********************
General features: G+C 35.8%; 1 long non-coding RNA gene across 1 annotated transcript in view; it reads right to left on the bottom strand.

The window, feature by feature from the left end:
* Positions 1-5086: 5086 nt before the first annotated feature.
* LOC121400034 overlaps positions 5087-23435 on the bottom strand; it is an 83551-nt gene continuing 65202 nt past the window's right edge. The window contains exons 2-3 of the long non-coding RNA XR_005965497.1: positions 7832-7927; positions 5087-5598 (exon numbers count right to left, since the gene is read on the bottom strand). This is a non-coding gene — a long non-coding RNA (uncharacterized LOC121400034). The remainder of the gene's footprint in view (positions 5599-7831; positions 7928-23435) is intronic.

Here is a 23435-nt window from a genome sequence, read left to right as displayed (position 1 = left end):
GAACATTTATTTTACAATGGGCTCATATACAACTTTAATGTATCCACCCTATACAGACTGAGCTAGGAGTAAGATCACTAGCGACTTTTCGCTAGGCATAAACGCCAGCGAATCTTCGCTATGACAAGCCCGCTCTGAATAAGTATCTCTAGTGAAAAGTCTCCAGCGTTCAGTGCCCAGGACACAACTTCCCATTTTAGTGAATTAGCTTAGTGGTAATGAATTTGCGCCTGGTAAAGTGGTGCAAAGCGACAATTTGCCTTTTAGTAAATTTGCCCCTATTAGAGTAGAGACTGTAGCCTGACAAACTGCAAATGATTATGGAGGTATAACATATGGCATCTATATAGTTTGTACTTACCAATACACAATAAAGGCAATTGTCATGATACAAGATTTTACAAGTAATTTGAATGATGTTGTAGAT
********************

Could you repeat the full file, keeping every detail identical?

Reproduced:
General features: G+C 35.8%; 1 long non-coding RNA gene across 1 annotated transcript in view; it reads right to left on the bottom strand.

The window, feature by feature from the left end:
* Positions 1-5086: 5086 nt before the first annotated feature.
* LOC121400034 overlaps positions 5087-23435 on the bottom strand; it is an 83551-nt gene continuing 65202 nt past the window's right edge. The window contains exons 2-3 of the long non-coding RNA XR_005965497.1: positions 7832-7927; positions 5087-5598 (exon numbers count right to left, since the gene is read on the bottom strand). This is a non-coding gene — a long non-coding RNA (uncharacterized LOC121400034). The remainder of the gene's footprint in view (positions 5599-7831; positions 7928-23435) is intronic.

Here is a 23435-nt window from a genome sequence, read left to right as displayed (position 1 = left end):
GAACATTTATTTTACAATGGGCTCATATACAACTTTAATGTATCCACCCTATACAGACTGAGCTAGGAGTAAGATCACTAGCGACTTTTCGCTAGGCATAAACGCCAGCGAATCTTCGCTATGACAAGCCCGCTCTGAATAAGTATCTCTAGTGAAAAGTCTCCAGCGTTCAGTGCCCAGGACACAACTTCCCATTTTAGTGAATTAGCTTAGTGGTAATGAATTTGCGCCTGGTAAAGTGGTGCAAAGCGACAATTTGCCTTTTAGTAAATTTGCCCCTATTAGAGTAGAGACTGTAGCCTGACAAACTGCAAATGATTATGGAGGTATAACATATGGCATCTATATAGTTTGTACTTACCAATACACAATAAAGGCAATTGTCATGATACAAGATTTTACAAGTAATTTGAATGATGTTGTAGAT